• Jonathan Lear. Open Minded. This is the text from which I took the expression, "the arrogance of knowingness," on which many of our discussions are based. Brief summary of jeanne's interpretation for that.

  • Liberal and Conservative: What Happened to Left and Right, and Where Do New Social Programs Fit?

    • Politics Oral speeches and book excerpts, many free, that you can listen to. Several pieces offered on both liberal and conservative politics.

    • don't think of an elephant! Know Your Values and Frame the Debate By George Lakoff. Chelsea Green Publishing. White River Junction, Vt. 2004. ISBN: 1-931498-71-7 (pbk) This is the book I read till 2 a.m. when I finally managed to pull it out of the chaotic pile on my desk. Lakoff makes some very interesting theoretical points that we all need to be aware of, regardless of whether we espouse the left or the rigtht. He manages to explain why the facts may not matter in some of our political debates. They don't matter because they are conflicting with the contextual understanding. If the context is patriotic, and framed by fear of attack on the homeland, conflicting facts violate our need to eliminate cognitive dissonance, and are simply dropped in favor of the contextual frame we hear them from.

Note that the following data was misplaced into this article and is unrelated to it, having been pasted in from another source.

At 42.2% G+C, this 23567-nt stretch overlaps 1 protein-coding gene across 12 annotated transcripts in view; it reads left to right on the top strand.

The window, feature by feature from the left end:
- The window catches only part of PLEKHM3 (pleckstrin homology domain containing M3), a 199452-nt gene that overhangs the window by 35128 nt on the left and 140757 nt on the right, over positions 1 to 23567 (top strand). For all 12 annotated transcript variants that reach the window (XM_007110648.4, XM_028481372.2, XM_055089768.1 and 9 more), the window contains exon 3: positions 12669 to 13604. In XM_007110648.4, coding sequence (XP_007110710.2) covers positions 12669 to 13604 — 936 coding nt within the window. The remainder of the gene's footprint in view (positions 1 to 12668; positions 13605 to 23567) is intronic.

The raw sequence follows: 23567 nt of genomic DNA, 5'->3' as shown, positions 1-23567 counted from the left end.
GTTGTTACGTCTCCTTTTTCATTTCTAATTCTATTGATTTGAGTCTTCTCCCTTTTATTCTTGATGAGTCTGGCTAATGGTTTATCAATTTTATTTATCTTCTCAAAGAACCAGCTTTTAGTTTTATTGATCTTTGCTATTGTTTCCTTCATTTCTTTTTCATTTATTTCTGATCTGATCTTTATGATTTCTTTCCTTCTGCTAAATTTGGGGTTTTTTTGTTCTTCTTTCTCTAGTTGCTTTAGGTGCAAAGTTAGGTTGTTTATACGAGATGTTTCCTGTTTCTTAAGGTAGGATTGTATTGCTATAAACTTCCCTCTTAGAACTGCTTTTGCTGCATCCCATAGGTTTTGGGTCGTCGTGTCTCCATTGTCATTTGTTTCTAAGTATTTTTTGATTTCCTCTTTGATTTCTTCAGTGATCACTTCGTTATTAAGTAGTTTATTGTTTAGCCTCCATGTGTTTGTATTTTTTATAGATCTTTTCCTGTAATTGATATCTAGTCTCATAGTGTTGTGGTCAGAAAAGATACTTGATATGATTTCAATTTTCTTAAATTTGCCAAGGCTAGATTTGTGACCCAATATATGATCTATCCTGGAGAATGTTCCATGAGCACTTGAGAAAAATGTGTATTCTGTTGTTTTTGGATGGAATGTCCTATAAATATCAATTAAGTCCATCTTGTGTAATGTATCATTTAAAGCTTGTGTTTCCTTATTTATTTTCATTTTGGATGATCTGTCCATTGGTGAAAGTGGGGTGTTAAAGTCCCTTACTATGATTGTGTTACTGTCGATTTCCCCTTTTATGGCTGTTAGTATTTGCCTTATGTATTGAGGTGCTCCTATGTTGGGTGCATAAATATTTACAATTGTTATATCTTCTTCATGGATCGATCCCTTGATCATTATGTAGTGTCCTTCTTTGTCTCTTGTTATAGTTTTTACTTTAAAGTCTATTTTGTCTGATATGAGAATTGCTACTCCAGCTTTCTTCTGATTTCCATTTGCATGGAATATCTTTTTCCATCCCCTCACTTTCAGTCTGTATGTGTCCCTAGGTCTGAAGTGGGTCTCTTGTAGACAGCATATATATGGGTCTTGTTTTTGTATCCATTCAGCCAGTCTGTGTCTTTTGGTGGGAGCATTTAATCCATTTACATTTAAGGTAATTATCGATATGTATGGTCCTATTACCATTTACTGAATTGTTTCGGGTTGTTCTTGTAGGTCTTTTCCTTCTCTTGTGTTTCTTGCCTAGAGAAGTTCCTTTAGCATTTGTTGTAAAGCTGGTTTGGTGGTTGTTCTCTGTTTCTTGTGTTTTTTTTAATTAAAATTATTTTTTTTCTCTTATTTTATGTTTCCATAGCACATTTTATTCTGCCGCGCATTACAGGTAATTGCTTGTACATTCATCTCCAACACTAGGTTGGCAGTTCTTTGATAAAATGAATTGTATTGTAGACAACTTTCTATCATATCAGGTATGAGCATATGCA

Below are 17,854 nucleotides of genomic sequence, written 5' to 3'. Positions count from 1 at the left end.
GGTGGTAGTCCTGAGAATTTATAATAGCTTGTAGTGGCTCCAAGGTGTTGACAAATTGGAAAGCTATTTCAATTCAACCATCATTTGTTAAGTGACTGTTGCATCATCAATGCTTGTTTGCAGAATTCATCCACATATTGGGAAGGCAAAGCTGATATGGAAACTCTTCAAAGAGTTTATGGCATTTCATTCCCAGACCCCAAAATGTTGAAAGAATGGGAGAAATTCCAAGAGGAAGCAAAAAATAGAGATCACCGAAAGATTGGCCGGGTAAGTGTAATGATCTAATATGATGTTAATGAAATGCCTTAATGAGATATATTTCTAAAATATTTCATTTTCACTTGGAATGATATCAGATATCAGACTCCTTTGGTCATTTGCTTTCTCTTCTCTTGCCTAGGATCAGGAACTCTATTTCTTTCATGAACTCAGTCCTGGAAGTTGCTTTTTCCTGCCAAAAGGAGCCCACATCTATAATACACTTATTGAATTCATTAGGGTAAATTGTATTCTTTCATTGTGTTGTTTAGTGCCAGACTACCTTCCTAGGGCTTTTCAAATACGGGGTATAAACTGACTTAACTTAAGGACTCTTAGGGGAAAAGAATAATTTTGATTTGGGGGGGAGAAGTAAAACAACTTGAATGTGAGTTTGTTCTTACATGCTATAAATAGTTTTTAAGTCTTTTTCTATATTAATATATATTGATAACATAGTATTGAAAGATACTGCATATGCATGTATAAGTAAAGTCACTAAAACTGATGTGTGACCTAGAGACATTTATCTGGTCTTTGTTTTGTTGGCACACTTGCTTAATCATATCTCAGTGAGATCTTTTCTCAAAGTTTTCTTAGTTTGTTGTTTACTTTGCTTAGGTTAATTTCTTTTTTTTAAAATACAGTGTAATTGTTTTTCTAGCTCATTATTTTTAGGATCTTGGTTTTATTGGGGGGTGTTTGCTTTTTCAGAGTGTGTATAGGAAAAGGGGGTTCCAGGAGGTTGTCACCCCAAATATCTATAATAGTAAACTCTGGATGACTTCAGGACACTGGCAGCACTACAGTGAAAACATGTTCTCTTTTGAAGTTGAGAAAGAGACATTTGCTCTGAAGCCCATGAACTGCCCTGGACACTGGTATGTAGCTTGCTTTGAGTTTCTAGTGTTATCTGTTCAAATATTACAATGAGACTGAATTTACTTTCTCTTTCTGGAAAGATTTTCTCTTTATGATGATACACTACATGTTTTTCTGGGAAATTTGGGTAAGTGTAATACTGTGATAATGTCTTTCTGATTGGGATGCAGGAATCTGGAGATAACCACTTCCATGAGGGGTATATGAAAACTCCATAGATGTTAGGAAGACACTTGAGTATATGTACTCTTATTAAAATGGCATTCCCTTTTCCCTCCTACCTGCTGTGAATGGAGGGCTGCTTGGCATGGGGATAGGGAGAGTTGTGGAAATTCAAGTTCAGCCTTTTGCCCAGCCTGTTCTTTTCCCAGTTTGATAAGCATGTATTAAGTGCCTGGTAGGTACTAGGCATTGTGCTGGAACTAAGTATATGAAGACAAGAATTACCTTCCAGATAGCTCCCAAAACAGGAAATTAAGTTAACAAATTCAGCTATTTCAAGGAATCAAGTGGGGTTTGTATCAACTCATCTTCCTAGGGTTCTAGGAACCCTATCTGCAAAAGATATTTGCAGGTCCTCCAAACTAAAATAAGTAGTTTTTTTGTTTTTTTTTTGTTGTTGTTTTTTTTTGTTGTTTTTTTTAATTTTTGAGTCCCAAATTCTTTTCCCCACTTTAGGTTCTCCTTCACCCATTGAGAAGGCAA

Good analysis. What does it tell us? That we have to be alert to stay aware. It also tells us that most of us are not listening in good faith. We're processing the facts that support our frame, and we're tossing the facts that might lead us to consider our social issues more deeply. If I ever heard a plea for illocutionary discourse, here it is. This book cost me $10 at Vroman's in Pasadena. Wow! Was it ever worth it, even though I lost a night of sleep. It's short and sweet and powerful. It's written for Progressives, but that doesn't mean that Conservatives don't need it. Because the conservative position is largely a corporate position, and because corporations in capitalism are the ones who have developed the communication skills of advertising, the conservatives had a leg up on this one. But my bet is that most republicans and conservatives don't really understand this process of framing. We all need to learn it, if we're going to have democratic governance discourse.